Balfour Beatty has presented pupils with a sample of rock which serves as a souvenir from the age of dinosaurs.
The contractors, working on behalf of HS2 in the area, gave youngsters at Newall Green Primary School in Manchester a history lesson on the rock sample, which dates back 240 million years.
The 1.5-metre-long sample was extracted from 58 metres beneath the school’s playing field. It was uncovered as part of HS2’s preliminary ground investigation works. Analysis of rock samples enables HS2’s team of specialist engineers to better understand ground conditions ahead of finalising designs for the construction of Britain’s new railway, which will extend from Crewe to Manchester.
Balfour Beatty’s senior materials engineer, Philip Dumelow, told pupils from years five and six how analysis of the sample showed that the school’s site would have once sat at the bottom of a shallow sea or lake. And much to the pupils’ delight, he confirmed that there would have been dinosaurs at that time – though they were only just starting to emerge.
Leonie Dubois, HS2’s head of consultation and engagement, said: “HS2’s unprecedented archaeology programme along the Birmingham to London section of the railway has led to the most extraordinary finds, and it’s exciting that we’re now beginning to discover more about Britain’s past along the Manchester section of the HS2 route.
“We hope this session has helped to inspire the next generation of scientists and engineers who will support major infrastructure projects of the future.”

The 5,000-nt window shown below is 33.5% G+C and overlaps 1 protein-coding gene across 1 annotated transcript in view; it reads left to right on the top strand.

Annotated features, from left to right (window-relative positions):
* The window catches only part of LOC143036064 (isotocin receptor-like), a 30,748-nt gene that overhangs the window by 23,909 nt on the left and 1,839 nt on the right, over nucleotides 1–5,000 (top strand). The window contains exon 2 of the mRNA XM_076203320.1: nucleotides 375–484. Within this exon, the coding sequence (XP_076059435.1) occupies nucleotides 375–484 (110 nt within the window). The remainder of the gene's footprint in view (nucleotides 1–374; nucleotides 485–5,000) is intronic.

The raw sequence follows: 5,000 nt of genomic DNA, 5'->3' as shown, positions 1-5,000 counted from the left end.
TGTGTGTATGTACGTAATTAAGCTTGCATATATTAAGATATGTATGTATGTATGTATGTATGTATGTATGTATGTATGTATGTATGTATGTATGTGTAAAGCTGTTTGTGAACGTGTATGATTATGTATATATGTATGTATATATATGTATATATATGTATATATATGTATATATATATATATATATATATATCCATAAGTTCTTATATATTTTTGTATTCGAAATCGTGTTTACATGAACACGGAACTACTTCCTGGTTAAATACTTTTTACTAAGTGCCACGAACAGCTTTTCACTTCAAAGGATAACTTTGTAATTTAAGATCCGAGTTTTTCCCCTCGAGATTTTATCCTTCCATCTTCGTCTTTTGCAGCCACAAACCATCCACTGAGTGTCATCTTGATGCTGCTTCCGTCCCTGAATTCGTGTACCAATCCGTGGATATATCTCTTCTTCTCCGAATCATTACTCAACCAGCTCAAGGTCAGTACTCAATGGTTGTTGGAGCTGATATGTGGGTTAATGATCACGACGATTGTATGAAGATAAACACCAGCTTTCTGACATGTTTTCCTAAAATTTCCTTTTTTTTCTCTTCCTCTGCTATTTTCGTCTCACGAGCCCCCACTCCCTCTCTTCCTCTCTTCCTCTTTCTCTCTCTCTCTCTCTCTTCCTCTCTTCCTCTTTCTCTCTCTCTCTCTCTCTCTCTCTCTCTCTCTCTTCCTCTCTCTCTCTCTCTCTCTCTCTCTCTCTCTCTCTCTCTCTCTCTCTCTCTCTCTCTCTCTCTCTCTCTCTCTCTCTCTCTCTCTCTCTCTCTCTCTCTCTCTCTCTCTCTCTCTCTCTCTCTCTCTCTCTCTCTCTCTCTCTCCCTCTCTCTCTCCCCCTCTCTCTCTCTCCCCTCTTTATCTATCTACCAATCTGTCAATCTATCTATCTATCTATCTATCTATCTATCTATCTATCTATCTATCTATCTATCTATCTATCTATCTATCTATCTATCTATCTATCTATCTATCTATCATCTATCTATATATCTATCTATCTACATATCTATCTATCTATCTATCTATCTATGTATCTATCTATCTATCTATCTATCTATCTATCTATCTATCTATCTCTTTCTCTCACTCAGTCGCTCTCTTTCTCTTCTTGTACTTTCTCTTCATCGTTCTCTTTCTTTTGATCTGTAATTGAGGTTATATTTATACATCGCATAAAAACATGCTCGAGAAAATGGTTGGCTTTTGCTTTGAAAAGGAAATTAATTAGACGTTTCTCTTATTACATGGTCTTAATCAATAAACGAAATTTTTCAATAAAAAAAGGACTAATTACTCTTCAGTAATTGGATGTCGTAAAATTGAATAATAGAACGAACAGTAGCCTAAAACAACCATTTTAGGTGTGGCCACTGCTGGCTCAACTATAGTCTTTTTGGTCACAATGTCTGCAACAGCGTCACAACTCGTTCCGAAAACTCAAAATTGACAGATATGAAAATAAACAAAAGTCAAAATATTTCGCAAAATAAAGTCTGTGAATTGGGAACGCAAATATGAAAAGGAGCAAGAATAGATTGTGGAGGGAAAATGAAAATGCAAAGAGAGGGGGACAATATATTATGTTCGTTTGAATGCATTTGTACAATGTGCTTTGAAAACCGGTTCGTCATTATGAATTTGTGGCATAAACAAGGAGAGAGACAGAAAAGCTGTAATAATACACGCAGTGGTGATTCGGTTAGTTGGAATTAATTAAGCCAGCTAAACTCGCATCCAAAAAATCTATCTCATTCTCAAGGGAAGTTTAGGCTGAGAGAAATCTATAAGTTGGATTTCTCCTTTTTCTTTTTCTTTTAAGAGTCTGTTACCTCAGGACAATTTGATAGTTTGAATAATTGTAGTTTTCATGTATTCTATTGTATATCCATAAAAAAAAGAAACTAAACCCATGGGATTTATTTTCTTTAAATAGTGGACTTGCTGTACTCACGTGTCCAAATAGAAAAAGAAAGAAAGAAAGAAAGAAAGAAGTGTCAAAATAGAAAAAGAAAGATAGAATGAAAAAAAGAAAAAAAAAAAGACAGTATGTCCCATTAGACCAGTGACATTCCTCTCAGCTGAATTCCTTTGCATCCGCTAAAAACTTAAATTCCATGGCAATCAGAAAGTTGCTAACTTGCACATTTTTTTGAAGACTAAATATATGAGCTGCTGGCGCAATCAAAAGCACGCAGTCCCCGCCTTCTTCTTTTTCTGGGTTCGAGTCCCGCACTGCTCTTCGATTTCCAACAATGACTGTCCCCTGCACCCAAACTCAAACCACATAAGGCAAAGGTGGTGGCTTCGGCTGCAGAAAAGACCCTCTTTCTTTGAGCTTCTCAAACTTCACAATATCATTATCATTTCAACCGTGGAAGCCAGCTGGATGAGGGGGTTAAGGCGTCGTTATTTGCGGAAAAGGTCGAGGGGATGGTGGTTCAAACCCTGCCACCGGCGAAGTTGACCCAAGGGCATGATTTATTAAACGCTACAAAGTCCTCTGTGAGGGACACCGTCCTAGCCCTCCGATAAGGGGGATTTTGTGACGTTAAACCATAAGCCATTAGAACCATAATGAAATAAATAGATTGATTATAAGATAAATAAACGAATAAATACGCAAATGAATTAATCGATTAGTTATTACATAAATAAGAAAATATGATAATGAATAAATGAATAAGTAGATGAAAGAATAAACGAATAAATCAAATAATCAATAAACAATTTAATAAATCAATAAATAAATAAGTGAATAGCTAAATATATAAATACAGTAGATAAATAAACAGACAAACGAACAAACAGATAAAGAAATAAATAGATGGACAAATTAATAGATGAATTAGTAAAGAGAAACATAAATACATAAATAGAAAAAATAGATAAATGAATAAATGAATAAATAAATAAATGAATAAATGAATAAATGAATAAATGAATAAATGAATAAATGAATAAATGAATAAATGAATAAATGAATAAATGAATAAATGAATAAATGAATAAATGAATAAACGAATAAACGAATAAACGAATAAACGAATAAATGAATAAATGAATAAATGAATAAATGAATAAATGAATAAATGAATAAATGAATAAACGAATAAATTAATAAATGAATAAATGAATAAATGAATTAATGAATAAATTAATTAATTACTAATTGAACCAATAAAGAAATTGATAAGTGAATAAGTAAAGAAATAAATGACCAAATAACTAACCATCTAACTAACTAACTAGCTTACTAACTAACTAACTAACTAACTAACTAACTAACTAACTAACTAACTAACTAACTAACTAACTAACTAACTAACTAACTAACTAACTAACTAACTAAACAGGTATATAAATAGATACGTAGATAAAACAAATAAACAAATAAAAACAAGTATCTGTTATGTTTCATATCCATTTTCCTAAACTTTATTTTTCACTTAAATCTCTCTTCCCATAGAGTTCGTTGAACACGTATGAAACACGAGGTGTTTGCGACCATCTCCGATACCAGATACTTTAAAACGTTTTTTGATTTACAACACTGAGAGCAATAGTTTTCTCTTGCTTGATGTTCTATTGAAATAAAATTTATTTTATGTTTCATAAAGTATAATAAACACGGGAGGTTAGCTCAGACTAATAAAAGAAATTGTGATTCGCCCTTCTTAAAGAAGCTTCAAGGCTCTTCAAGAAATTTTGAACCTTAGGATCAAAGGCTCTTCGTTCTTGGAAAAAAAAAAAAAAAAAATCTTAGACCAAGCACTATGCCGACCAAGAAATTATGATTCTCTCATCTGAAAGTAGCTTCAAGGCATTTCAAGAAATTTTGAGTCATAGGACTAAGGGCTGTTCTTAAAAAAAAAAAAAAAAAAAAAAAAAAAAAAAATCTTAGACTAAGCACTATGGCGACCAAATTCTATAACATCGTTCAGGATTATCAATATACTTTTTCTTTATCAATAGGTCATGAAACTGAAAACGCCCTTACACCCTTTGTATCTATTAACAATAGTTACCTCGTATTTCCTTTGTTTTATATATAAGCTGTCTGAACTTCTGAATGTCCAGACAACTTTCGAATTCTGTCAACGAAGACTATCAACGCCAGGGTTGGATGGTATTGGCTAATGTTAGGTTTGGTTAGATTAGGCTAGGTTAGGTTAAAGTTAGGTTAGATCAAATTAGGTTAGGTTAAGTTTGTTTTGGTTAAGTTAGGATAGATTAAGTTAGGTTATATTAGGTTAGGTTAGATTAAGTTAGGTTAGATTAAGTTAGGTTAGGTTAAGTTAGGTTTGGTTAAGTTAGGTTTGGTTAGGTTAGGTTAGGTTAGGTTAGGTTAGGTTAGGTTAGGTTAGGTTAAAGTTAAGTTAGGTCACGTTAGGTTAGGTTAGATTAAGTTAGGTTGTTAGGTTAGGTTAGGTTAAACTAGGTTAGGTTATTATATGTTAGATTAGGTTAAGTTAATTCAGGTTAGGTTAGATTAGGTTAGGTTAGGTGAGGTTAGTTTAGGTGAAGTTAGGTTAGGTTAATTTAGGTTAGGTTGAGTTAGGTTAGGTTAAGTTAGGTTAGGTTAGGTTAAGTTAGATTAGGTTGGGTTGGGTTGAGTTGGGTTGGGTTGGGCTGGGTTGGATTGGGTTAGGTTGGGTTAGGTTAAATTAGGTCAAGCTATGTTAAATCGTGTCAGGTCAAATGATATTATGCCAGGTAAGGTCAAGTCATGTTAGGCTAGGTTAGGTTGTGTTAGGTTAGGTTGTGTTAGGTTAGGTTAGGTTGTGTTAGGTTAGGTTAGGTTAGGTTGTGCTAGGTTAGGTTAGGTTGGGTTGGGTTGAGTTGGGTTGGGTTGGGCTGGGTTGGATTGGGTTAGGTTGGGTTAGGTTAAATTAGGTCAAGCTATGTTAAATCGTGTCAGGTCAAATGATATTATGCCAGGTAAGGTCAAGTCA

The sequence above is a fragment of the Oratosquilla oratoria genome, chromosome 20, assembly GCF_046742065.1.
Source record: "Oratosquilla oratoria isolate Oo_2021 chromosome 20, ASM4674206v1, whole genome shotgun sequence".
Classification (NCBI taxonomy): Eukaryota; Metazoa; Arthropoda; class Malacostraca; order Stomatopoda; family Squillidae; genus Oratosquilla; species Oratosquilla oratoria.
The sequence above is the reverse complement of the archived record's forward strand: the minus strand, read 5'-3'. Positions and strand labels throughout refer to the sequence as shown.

The rock sample and a framed copy of the accompanying borehole log, which provides a geotechnical description of the sample, were presented to headteacher Mrs Rudd and will now go on display in the school. Balfour Beatty’s team of engineers also prepared information for the students highlighting how the school’s site evolved from the Triassic Period through the Ice Ages to the present day.
Philip Dumelow, Balfour Beatty senior materials engineer, said: “It was a privilege to share this slice of local history with the pupils at Newall Green, and I hope it helped to show just how exciting a career in engineering can be.”
Mrs Rudd, headteacher at Newall Green Primary said: “It’s fascinating that this rock sample can tell us so much about the site where Newall Green Primary sits today.
“The children were captivated by Philip’s talk as he really brought the past to life, which appealed to their inquisitive nature. He has challenged them to become the engineers of the future and continue with their discoveries of life on earth millions of years ago.”